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Posts tagged ‘native americans’

You’ve come a long way baby…

When I was a kid they used to have advertisements for cigarettes and although the Marlboro Man was clearly my favorite (if you don’t understand why just google his picture), I still remember the famous slogan for “Virginia Slims.” Launched in 1968 (I was 5 years old), it was one of the most famous advertising campaigns in US history.

“You’ve come a long way” (sometimes with “baby” added at the end) was the provocative tagline for a new, thinner cigarette marketed specifically to women. The phrase became a national catch-phrase overnight.

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The advertising focused on the emerging feminist and the rise of  “the New Woman,” a woman who was independent, self-sufficient, and eager to demonstrate her confidence.

I’m not here to promote cigarettes.  I never smoked and don’t plan to start. Nor do I see myself as a “New Woman.”  But the phrase does come to mind as I contemplate the ten weeks, 7,800 miles and 140 hours spent in my car this summer.

From Louisiana to the Choctaw Reservation in MS.  From MS to the Cheyenne River Reservation in SD. From SD to the Colville Reservation in WA. From WA to the Hoopa Reservation in CA. From CA to the Navajo Reservation in NM. These, with all of the places in between, made for a summer that changed me. I dare say it changed my teams as well as the people we ministered to and who ministered to us.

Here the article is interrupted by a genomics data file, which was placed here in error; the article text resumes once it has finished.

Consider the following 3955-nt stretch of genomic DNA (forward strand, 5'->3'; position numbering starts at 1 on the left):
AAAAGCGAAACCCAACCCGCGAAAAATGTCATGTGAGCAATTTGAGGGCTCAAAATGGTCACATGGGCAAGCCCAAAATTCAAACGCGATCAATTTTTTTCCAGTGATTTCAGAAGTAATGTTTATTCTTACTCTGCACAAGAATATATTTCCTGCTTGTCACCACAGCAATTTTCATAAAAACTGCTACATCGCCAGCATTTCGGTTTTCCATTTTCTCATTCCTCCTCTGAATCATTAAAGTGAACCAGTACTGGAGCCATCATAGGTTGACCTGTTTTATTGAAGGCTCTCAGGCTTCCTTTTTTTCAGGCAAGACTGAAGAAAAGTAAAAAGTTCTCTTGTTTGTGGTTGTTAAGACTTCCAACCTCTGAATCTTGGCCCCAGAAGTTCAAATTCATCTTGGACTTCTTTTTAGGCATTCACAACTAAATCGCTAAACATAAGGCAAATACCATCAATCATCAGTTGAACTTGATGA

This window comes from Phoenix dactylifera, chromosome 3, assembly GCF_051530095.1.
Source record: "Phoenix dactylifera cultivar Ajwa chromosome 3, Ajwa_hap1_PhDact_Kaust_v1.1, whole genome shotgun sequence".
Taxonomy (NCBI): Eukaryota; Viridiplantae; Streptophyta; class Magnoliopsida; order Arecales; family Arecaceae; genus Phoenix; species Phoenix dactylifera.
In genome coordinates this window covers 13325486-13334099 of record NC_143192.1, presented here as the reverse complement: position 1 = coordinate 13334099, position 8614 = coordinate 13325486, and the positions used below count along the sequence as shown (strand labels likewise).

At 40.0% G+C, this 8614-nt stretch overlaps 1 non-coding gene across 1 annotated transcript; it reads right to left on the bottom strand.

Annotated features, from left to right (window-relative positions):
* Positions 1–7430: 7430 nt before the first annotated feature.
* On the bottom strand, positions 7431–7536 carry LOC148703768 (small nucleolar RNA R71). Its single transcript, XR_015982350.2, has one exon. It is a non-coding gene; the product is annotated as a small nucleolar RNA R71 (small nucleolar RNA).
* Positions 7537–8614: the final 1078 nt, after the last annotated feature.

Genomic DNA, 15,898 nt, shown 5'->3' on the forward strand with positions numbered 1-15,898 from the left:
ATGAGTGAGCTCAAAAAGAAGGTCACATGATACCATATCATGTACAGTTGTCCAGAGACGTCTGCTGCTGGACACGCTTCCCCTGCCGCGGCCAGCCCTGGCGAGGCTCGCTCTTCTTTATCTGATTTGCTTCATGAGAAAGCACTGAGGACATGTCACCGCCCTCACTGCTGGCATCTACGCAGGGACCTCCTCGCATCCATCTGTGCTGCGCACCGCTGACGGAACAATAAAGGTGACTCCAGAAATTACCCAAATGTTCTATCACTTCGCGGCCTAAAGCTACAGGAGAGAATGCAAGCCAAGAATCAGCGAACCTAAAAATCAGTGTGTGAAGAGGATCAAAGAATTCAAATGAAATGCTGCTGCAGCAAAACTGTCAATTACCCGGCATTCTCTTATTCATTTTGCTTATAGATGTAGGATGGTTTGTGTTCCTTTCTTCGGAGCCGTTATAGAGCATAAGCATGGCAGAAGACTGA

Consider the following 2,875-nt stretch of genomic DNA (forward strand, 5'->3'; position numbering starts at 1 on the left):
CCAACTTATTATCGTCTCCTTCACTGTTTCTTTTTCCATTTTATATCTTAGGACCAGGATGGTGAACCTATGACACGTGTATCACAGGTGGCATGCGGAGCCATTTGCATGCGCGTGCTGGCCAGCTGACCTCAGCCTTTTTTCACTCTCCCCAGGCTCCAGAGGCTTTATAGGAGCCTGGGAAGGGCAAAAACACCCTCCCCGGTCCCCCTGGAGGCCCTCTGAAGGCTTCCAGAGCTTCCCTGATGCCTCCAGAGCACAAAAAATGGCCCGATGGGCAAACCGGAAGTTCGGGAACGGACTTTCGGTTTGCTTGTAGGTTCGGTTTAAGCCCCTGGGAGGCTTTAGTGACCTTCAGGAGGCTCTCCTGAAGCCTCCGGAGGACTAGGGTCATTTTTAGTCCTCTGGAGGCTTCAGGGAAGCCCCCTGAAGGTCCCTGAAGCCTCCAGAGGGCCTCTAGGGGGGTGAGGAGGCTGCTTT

The teams….Pisgah BC from Forest Hill, North Monroe BC, Twin Bridges BC from Alexandria, Old Saline BC and New Life International Outreach from Woodworth. Good people.  Hard workers.  Dedicated followers of Christ. My friends. 

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There was beauty at every turn.

The real beauty though was found in the people.  Strong, smart, able, broken, filled with joy and sadness…America’s “First Nations” people.  A people loved and desired by God. A people tied to these beautiful lands and to one another.

Then there are the children. For me its all about them. We had plenty of sports and outdoor fun.

There was Bible Study…

…along with singing and dancing in some cases!